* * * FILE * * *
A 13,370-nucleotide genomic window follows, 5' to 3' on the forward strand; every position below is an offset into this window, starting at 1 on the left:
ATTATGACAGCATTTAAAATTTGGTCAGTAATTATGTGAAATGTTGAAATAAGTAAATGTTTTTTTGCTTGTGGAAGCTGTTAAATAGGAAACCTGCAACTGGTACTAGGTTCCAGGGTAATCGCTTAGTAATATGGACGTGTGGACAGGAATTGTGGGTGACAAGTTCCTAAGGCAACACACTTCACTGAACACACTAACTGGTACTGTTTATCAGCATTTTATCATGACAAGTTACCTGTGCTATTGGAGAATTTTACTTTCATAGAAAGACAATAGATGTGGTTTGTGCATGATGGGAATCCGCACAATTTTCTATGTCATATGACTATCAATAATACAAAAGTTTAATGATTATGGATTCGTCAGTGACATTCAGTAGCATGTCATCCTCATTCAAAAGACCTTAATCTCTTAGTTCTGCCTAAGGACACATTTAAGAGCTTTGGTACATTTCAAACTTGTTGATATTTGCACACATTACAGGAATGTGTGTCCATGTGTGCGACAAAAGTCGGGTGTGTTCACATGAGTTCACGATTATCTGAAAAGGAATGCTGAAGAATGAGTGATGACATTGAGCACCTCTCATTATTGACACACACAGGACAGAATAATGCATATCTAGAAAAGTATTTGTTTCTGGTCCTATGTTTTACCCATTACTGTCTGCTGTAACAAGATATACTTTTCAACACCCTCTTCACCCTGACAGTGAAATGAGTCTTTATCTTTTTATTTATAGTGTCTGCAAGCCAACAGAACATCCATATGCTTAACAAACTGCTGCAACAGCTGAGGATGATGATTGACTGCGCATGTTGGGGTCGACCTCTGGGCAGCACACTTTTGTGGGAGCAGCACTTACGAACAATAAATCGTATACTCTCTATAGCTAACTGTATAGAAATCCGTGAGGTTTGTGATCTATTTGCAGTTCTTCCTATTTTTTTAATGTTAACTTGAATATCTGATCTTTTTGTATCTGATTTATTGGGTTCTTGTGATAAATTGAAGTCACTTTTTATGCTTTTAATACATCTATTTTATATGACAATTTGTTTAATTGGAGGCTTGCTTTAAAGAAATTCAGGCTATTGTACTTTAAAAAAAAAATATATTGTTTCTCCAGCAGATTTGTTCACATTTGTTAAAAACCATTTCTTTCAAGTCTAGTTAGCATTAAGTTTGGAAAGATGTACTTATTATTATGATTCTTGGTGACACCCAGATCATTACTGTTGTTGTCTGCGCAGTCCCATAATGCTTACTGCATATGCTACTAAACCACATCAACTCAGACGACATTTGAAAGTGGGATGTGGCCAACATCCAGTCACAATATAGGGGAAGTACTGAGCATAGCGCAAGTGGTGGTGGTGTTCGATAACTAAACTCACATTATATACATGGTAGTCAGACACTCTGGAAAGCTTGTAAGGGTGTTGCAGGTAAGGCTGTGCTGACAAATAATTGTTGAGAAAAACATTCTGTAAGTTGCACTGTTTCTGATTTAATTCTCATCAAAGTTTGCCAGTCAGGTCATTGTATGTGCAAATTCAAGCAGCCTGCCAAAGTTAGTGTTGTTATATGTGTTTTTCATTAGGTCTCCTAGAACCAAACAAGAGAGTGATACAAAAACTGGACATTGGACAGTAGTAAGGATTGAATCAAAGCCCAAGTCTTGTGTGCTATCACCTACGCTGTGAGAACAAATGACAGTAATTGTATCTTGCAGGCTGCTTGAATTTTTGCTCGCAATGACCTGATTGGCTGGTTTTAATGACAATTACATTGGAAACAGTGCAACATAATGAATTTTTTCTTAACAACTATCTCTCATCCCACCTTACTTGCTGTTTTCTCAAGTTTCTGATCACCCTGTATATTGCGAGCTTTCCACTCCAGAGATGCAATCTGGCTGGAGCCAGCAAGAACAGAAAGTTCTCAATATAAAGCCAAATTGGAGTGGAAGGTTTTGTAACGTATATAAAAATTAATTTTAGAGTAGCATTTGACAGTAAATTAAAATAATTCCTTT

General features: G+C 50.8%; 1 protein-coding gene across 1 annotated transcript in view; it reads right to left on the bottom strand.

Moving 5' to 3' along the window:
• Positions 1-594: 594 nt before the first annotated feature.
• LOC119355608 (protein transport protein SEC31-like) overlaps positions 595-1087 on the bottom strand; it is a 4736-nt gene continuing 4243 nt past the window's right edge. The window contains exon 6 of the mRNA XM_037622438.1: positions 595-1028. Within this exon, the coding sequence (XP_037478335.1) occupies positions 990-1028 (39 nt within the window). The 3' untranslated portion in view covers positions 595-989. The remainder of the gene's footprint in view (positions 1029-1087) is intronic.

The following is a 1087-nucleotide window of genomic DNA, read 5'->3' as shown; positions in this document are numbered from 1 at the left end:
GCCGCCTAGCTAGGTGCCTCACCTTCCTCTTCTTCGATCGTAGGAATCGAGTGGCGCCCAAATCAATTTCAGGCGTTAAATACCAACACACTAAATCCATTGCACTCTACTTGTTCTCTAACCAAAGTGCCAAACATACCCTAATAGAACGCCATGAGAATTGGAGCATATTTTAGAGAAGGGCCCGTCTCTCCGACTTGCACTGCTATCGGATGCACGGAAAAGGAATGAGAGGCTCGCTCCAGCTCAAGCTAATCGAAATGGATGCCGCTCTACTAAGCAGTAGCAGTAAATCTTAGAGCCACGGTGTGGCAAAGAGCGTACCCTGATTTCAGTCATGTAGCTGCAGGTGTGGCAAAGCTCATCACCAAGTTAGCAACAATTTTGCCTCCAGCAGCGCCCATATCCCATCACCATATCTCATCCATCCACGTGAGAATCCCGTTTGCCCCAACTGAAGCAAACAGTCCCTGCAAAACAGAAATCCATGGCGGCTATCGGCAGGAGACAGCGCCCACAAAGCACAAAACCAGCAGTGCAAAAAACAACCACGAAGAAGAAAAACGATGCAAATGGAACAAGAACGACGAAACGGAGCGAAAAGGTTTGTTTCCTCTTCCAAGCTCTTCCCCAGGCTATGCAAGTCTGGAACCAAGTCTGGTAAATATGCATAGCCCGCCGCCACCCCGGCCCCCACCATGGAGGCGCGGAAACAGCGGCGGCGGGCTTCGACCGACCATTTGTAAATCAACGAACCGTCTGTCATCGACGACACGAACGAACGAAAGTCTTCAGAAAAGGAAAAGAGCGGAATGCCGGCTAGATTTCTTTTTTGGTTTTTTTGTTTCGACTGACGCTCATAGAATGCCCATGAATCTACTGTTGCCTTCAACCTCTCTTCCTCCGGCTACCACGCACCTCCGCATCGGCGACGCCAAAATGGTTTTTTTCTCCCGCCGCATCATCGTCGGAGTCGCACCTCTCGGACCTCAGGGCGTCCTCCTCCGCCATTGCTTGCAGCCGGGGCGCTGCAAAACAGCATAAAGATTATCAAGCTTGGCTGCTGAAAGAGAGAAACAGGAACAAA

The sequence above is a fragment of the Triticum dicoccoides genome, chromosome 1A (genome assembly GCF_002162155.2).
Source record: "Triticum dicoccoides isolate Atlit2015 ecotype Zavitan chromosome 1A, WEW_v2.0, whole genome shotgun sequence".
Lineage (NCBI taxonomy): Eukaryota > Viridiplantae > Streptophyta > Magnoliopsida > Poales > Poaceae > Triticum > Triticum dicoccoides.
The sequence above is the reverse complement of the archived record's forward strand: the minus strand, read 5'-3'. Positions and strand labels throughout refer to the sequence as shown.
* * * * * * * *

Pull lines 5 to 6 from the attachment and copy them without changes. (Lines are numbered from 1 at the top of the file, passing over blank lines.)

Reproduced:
• Positions 1-594: 594 nt before the first annotated feature.
• LOC119355608 (protein transport protein SEC31-like) overlaps positions 595-1087 on the bottom strand; it is a 4736-nt gene continuing 4243 nt past the window's right edge. The window contains exon 6 of the mRNA XM_037622438.1: positions 595-1028. Within this exon, the coding sequence (XP_037478335.1) occupies positions 990-1028 (39 nt within the window). The 3' untranslated portion in view covers positions 595-989. The remainder of the gene's footprint in view (positions 1029-1087) is intronic.